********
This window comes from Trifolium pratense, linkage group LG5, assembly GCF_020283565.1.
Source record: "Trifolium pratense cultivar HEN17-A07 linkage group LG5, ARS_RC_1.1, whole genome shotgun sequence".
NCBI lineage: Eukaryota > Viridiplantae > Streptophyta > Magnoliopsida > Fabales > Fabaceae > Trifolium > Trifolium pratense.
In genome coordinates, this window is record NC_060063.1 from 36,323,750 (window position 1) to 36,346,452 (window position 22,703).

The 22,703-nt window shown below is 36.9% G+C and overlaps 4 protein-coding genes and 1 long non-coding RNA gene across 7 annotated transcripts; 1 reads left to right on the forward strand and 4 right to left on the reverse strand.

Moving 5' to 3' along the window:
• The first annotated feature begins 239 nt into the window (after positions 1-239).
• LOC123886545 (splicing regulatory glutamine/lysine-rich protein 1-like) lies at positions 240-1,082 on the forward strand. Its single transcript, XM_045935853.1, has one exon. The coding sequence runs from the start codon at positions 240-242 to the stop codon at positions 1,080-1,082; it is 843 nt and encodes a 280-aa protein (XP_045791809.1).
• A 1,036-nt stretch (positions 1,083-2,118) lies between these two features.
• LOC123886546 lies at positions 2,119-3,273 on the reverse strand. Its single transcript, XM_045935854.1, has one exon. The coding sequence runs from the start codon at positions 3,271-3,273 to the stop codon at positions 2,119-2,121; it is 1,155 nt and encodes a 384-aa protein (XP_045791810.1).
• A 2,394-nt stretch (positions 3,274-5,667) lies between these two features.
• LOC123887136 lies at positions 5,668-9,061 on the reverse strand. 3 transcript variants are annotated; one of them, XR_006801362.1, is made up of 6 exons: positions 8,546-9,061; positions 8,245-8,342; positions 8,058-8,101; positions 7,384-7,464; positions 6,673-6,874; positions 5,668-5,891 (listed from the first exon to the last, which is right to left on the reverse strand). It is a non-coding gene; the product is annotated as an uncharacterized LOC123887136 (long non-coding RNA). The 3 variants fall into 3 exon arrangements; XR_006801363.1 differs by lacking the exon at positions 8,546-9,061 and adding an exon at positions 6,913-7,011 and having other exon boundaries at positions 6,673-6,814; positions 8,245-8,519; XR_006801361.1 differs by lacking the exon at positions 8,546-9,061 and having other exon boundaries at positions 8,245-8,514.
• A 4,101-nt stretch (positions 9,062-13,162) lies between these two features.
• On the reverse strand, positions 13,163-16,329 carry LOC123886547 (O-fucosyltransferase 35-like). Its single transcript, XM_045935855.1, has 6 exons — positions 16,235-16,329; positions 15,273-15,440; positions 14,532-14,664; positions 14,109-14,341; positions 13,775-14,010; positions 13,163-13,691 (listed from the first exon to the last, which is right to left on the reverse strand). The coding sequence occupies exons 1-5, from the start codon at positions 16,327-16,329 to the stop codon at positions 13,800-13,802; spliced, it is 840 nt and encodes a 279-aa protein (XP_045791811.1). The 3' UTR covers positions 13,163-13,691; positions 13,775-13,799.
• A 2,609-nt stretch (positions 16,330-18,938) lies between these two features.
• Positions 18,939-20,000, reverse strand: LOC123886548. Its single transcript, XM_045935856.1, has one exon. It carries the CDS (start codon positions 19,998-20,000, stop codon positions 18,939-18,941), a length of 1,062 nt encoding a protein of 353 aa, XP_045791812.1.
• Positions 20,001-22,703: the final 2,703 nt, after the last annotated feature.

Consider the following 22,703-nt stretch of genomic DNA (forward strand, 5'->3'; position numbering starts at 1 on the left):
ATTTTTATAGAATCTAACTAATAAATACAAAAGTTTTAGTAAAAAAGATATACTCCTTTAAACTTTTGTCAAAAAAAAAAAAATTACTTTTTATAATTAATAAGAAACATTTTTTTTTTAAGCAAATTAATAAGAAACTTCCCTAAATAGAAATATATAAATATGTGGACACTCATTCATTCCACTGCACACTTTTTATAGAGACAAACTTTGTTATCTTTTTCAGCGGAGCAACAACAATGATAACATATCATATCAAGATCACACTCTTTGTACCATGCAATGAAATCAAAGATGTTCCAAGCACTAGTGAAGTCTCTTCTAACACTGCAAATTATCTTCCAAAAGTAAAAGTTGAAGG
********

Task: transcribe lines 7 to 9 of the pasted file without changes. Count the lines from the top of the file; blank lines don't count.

• The first annotated feature begins 239 nt into the window (after positions 1-239).
• LOC123886545 (splicing regulatory glutamine/lysine-rich protein 1-like) lies at positions 240-1,082 on the forward strand. Its single transcript, XM_045935853.1, has one exon. The coding sequence runs from the start codon at positions 240-242 to the stop codon at positions 1,080-1,082; it is 843 nt and encodes a 280-aa protein (XP_045791809.1).
• A 1,036-nt stretch (positions 1,083-2,118) lies between these two features.